This theme pretty much continued for the next ten years. I ran to be able to eat and for my head and I ran on my own and loved it. I battled with so many inner demons for such a long time and, through it all, running was the thing I could use to control all of those things.
Counselling, friends, family, they didn’t work. Running did. So I stuck to it. It’s been a constant throughout my life for longer than I can really remember and I’m so thankful. Like so many, I’m not sure I’d be here without it.
I didn’t even consider that I could be good at it. I used to run past my local parkrunners on a Saturday morning and I didn’t understand why they would want to run with people. ‘Running is for me, I don’t want to share!’ was my attitude. When I finally took part in my first race in 2013 in Perth, Western Australia, where I lived for 5 years, I was persuaded by a friend. I completed the 12km race in 57 minutes pretty high in the female field, I realised I wasn’t too bad at it. I entered another race, a 14km along the river, and finished in 1:00:40 (a time I’d still be really proud of now!) and 4th lady. It was time to enter my first marathon.
I wanted to run a marathon before my time in Australia was up. Training along the Swan River was like a dream. I could do 20 miles and see no cars: just cyclists, fellow runners, kangaroos and dolphins. The training was a learning curve. I spewed more than once and I fuelled wrong more times than I have fingers to count on. Anyway, the race was amazing. Having support from people really does matter. I loved it and I got such a buzz. Except when my favourite Lion King song came on with 4km to go and I wept: thank chuff it was only 4 minutes long.
When I moved back to England in 2015 I went back to running alone but entered a few races, doing okay in each of them. I vowed to join a running club but couldn’t make it work commuting from Hertfordshire to London and back every day so just run-commuted instead: clocking up over 50 miles a week to save on public transport.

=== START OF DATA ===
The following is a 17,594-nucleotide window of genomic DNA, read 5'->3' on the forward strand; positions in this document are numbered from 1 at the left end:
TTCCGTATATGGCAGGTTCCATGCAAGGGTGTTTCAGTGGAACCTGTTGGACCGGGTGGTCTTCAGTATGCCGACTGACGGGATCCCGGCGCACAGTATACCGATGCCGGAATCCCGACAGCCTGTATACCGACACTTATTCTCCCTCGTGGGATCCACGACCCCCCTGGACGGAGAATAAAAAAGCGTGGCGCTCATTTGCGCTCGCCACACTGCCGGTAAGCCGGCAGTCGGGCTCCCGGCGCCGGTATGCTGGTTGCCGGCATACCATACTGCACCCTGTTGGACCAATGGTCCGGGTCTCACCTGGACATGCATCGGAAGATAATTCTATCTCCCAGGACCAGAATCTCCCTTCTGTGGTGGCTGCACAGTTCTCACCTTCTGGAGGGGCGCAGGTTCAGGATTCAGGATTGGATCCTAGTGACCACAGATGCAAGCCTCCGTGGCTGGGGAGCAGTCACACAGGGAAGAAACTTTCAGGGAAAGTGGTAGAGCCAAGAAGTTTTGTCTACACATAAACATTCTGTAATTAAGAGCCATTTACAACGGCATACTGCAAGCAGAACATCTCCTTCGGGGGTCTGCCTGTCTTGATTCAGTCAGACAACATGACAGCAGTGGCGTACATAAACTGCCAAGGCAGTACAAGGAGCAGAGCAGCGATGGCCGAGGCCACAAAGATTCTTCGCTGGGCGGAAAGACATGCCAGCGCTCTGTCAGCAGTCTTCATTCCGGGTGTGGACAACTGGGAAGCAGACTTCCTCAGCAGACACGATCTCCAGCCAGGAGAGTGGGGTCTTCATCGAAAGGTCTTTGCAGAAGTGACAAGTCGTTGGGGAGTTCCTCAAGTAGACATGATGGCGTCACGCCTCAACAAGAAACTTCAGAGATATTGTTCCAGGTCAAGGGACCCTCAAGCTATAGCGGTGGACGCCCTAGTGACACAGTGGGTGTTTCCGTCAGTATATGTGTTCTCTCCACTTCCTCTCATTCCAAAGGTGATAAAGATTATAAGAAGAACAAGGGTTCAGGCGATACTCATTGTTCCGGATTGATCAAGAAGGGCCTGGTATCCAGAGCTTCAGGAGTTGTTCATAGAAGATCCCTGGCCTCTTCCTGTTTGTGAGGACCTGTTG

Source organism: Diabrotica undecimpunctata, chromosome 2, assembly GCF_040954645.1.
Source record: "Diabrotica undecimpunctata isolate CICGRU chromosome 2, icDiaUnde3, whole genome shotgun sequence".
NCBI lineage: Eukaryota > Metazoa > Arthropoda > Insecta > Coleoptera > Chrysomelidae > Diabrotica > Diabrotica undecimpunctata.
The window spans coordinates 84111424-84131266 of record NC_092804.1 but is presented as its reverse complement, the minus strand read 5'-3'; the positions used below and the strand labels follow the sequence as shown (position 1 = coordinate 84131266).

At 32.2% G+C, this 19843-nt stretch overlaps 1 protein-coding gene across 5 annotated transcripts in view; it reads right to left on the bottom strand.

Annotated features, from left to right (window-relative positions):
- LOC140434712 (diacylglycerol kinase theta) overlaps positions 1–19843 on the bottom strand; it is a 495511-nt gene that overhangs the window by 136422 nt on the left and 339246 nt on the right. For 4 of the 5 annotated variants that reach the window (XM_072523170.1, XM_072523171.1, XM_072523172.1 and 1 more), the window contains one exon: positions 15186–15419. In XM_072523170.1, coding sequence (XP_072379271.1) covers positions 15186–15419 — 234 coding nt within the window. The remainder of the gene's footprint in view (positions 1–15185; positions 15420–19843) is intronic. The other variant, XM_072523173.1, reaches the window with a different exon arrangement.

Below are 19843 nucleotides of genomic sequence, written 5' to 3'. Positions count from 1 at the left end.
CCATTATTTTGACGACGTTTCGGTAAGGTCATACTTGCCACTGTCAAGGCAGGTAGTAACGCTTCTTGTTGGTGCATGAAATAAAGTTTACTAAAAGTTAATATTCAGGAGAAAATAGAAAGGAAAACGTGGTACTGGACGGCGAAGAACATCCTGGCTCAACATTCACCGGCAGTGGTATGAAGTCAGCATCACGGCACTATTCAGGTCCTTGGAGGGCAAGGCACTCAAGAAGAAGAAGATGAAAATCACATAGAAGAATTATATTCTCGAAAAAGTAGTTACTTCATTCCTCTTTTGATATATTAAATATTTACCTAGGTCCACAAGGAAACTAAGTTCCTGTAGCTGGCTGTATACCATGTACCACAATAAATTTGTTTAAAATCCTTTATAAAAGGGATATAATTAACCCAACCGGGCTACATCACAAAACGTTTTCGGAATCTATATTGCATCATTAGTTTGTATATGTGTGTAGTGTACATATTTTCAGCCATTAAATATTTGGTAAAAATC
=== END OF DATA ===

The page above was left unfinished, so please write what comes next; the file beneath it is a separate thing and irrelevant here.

The move to Leeds in 2016 changed everything. My new house in Hyde Park meant I could join what was deemed the ‘friendliest running club in Leeds’ : Hyde Park Harriers.
I guess the rest is history, really. My running has improved incredible amounts since having such a great group of running buddies. I’ve taken 31 minutes off my marathon time and done 5 ultras and achieved so many other countless things like triathlons and getting into the GB Age Group duathlon squad. A feat I could never have dreamed of even 5 years previous. Being surrounded by amazing people really does make you realise you can do things you never thought you could and it’s great to have the HPH cheers in the back of your head when you’re struggling – physically and mentally.
And speaking of a mental note, I just cannot thank HPH enough. The friends I’ve made since being a member have helped me through so much thick and thin and I wouldn’t be here without them. Even to those of you that don’t know you’ve helped: you’ve helped. Thank you.
I can’t wait to see what we can all achieve in the future, but you ain’t getting my running an ultra in my garden…